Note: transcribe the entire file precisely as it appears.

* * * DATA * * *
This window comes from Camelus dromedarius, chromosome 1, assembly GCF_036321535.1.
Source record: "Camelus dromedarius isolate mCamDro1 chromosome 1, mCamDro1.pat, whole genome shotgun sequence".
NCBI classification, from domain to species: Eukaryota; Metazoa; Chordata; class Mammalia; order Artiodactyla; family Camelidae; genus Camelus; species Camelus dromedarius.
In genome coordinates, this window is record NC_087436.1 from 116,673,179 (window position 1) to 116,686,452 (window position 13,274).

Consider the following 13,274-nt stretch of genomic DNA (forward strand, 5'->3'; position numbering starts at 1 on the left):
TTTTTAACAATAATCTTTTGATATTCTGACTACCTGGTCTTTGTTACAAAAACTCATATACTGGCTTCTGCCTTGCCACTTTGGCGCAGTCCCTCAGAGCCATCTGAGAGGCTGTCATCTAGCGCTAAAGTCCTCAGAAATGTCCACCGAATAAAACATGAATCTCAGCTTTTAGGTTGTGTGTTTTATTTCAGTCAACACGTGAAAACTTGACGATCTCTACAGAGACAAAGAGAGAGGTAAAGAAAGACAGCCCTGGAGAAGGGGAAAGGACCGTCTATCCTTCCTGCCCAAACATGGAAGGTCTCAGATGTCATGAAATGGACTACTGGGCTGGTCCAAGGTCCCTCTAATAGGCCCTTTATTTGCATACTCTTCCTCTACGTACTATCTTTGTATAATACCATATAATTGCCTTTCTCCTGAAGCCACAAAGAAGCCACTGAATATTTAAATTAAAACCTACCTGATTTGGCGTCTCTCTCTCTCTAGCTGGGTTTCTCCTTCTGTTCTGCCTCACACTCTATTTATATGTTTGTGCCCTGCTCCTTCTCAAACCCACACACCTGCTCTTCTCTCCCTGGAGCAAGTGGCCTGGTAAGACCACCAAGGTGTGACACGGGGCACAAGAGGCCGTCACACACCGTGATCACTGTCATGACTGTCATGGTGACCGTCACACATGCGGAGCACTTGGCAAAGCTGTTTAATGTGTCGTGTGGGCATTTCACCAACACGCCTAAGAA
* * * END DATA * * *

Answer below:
This window comes from Camelus dromedarius, chromosome 1, assembly GCF_036321535.1.
Source record: "Camelus dromedarius isolate mCamDro1 chromosome 1, mCamDro1.pat, whole genome shotgun sequence".
NCBI classification, from domain to species: Eukaryota; Metazoa; Chordata; class Mammalia; order Artiodactyla; family Camelidae; genus Camelus; species Camelus dromedarius.
In genome coordinates, this window is record NC_087436.1 from 116,673,179 (window position 1) to 116,686,452 (window position 13,274).

Consider the following 13,274-nt stretch of genomic DNA (forward strand, 5'->3'; position numbering starts at 1 on the left):
TTTTTAACAATAATCTTTTGATATTCTGACTACCTGGTCTTTGTTACAAAAACTCATATACTGGCTTCTGCCTTGCCACTTTGGCGCAGTCCCTCAGAGCCATCTGAGAGGCTGTCATCTAGCGCTAAAGTCCTCAGAAATGTCCACCGAATAAAACATGAATCTCAGCTTTTAGGTTGTGTGTTTTATTTCAGTCAACACGTGAAAACTTGACGATCTCTACAGAGACAAAGAGAGAGGTAAAGAAAGACAGCCCTGGAGAAGGGGAAAGGACCGTCTATCCTTCCTGCCCAAACATGGAAGGTCTCAGATGTCATGAAATGGACTACTGGGCTGGTCCAAGGTCCCTCTAATAGGCCCTTTATTTGCATACTCTTCCTCTACGTACTATCTTTGTATAATACCATATAATTGCCTTTCTCCTGAAGCCACAAAGAAGCCACTGAATATTTAAATTAAAACCTACCTGATTTGGCGTCTCTCTCTCTCTAGCTGGGTTTCTCCTTCTGTTCTGCCTCACACTCTATTTATATGTTTGTGCCCTGCTCCTTCTCAAACCCACACACCTGCTCTTCTCTCCCTGGAGCAAGTGGCCTGGTAAGACCACCAAGGTGTGACACGGGGCACAAGAGGCCGTCACACACCGTGATCACTGTCATGACTGTCATGGTGACCGTCACACATGCGGAGCACTTGGCAAAGCTGTTTAATGTGTCGTGTGGGCATTTCACCAACACGCCTAAGAA